Well, there are 2 near me that do a good job of processing film. They don't just print like an automaton - they actually look at the prints to see if they look good. They can even do 120 by hand in the back. Since Walmart will be all I have left, I'll have to do it by mail or drive 1 1/4 hours each way to the only other lab around here. Walmart is not an option, since the one here does a worse job than a 10 year old could.
For the retail end, Ritz lost out to places like Best Buy as well - amateurs could go there and get about as much help in recent years.
an association with Ritz Collectable Cameras in Arizona?
I've dealt with them (Collectables) and was very pleased on several occasions. I recall one incident where one of three filmholders that I bought in a package had no backing plate. I called and they were able to send another holder without my returning the defective one.
Some of their prices are too high, some were considerable bargains. The staff was courteous and professional.
Sad in that it represents a shrinkage in the business.
But, its just fulfillment of their destiny as far as I can see.
Ritz drove me to buying out-of-state via Calumet and B&H back in the eighties when they consumed Barry's in Dallas which was a good pro level store with branches in several cities in the SW.
Doesn't Chapter 11 mean re-organization, not death? So, Ritz isn't dead yet, just "tired and shagged out following a prolonged squawk".
Yeah, Ritz had its problems, also its strengths. A big part of what killed them was paying rent in a mall. Ritz was primarliy located in malls.
They were not competitive on lens caps and other itmes on the widgit board, but would beat any "honest", not gray market, price on a camera.
I never had a good opinion of them. They never seemed to be much of a serious camera store, and the quality coming out of their labs was all over the place- you had to shop around and try out every Ritz in your metropolitan area to find out which ones were good, and then re-sample every spring and fall when kids went back to school/got out of school because their lab staff were frequently high-school/college kids who would either work for the summer or go on vacation and maybe/maybe not come back again in the fall.
Around me at least, Ritz has always stunk. I never got it and I've never once bought a thing from them. Then again I always had Adray Photo just down the block. Not many were better, but even they are now closing shop. IMO it is not the economy, it is Best Buy and all the other elctronic/appliance stores that have the current crop of "cameras" at better prices. The only thing they are missing is the high-end and pro stuff... and who buys that anymore? At least not at a volume that will keep a speciaty store like that open. Even their processing labs can't compete. I can order my snapshots on Snapfish and have them ready at the corner Walgreens before I can even get there. It's sad to be sure, but unless they start finding a way to market to a much broader niche market, even the best shops that still exist outside of big city centers are only marking time before they too shut down.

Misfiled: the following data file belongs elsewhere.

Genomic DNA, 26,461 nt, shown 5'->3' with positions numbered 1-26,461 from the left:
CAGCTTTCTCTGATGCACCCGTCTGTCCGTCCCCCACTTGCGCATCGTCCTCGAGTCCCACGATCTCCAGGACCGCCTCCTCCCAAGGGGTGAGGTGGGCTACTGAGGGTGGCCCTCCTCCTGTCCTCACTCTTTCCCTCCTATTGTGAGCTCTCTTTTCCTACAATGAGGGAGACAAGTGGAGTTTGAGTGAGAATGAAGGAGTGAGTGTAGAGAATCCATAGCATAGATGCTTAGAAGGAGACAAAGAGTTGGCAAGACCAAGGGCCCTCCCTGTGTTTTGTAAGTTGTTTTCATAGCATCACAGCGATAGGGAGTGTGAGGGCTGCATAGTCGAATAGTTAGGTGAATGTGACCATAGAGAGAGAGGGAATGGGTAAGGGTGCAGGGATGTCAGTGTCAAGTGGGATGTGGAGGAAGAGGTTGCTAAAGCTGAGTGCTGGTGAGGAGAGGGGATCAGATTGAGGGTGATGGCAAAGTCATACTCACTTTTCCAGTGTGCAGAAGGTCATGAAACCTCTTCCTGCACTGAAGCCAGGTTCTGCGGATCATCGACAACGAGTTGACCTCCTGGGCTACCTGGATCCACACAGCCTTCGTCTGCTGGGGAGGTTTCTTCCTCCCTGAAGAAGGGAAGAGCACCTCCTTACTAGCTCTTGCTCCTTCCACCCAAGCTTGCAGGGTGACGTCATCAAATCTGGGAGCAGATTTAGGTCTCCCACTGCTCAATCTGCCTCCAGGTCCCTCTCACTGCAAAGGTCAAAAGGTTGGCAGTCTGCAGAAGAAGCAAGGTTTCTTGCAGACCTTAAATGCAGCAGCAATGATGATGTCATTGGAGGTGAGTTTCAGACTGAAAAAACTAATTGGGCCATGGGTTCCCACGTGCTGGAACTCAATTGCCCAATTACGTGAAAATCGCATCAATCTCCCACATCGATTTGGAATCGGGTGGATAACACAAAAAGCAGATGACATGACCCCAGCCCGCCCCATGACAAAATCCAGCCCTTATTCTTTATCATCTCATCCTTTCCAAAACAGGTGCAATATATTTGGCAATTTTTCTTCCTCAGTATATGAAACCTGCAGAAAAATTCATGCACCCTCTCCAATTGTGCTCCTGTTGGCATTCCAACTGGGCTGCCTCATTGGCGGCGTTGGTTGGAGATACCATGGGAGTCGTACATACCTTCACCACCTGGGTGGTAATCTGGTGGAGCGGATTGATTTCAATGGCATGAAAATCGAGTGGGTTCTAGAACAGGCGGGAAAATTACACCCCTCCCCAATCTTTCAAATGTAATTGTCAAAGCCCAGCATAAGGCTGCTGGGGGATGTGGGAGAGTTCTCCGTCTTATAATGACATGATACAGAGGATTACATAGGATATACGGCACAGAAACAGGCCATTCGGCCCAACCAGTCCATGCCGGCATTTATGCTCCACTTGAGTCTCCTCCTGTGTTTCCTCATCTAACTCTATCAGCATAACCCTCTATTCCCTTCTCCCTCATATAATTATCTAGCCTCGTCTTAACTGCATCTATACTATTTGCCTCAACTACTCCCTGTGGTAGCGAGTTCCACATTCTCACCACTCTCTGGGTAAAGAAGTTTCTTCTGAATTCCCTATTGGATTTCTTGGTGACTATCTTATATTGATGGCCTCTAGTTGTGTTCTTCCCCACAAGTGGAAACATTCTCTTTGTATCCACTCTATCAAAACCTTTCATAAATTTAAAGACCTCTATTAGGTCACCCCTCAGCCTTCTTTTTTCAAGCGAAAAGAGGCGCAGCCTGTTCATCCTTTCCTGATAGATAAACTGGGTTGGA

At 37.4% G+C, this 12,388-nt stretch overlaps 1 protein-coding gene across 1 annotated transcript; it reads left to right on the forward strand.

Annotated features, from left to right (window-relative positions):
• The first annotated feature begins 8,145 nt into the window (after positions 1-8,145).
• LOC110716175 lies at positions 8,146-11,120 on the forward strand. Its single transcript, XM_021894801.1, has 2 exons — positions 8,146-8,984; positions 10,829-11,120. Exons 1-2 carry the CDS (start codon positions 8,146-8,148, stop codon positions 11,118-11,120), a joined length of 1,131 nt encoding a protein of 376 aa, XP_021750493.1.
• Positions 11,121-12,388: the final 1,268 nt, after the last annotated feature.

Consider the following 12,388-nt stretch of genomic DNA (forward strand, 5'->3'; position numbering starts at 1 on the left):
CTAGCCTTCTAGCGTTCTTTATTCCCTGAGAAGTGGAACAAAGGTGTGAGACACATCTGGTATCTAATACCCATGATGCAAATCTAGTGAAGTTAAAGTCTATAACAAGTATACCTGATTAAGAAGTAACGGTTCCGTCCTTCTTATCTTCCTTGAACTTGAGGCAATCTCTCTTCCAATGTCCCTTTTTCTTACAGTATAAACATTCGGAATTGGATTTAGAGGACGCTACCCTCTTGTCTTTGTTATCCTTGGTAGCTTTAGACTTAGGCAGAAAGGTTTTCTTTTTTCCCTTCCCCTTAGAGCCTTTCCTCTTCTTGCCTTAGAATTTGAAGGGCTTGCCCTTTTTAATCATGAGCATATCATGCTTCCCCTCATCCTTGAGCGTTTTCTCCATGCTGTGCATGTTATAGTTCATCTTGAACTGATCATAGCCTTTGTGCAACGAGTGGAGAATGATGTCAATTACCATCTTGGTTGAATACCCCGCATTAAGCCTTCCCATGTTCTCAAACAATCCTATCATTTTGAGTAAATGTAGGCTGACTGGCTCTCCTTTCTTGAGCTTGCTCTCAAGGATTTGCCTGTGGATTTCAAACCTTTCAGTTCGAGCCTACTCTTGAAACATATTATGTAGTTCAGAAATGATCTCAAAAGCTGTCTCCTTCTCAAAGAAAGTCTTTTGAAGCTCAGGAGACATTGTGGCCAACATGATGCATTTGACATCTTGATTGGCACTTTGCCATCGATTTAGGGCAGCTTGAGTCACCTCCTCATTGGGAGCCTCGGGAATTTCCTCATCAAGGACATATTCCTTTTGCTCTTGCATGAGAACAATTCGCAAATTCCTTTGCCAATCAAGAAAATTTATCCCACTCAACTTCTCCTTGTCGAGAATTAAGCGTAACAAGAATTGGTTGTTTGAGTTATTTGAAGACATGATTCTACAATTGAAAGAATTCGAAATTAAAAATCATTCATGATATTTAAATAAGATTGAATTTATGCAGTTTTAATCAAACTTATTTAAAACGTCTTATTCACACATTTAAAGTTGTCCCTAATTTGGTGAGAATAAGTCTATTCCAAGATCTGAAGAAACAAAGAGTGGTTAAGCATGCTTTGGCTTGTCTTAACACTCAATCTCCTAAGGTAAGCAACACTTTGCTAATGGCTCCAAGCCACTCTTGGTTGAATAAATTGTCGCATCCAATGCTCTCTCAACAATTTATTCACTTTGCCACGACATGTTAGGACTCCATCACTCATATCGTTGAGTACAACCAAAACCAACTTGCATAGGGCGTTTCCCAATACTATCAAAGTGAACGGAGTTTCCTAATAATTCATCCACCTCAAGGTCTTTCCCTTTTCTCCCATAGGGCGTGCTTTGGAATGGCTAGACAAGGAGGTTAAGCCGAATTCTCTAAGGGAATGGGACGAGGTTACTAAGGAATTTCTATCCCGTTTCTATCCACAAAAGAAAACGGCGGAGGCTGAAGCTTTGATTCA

Ritz's competition ultimately became Best Buy, Target, and WalMart. They ceased to provide any value added services and have been floundering for some time. The sad fact is--most people don't need a "camera store" anymore.
Quite honestly this is hardly a surprise to me. My nearest Ritz is in a major suburban mall in a location that was formerly part of a smaller regional chain (Camera Shop). Back when, it was near where I worked and convenient to stop by at lunch time or on my way home. Under the previous ownership there were mature, knowledgeable people running the place. The processing of C41 was done right there by a woman who obviously knew what she was doing and I would get a wave and a hello when I brought film in. Shortly after Ritz took over, all the original staff were gone. On one occasion I came in to pick up pictures and they couldn't find them; I had to come back the next day. Another time I picked up pictures and though I had asked for double prints, there were only singles. I was told if I gave them 20 minutes, they'd do another set, so as I had some other shopping to do, I said OK. As I was returning from my tour of other stores, I saw the young woman who'd been running the machine wandering off across the mall with another young woman, and thought "oh good, they're done." When I got to the store, the guy at the counter went looking all over the place and couldn't find the pictures. I ended up waiting until the operator came back from her break -- now wouldn't you think she'd have left them at the register --- "here's that guy's extra prints." Credit where credit is due, the counter guy was obviously embarrassed and very apologetic. They also gave me the missing prints at no charge in the earlier incident.
Then a pickup up of five roll's worth disclosed that one was somebody else's prints. That eventually got straightened out, but was pretty much the end of my association with Ritz. I felt zero confidence in leaving film I'd put money and effort into the midst of such chaos. Interestingly, when I ferreted out one of the few remaining "pro" shops in a nearby town, there was one of the former Camera Shop employees behind the counter. "Yeah, we've been getting a lot of their old customers."
I don't think you can truly say the Internet killed them, as they also sold online -- that's how I bought my Canon Elph Jr. I think it was primarily a lack of attention to basic organization and customer service. And also no depth of stock beyond the most trivial consumer items; they are supposedly a source of Lowepro and Tamrac bags but seldom had anything beyond a few P&S pouches in this store near me.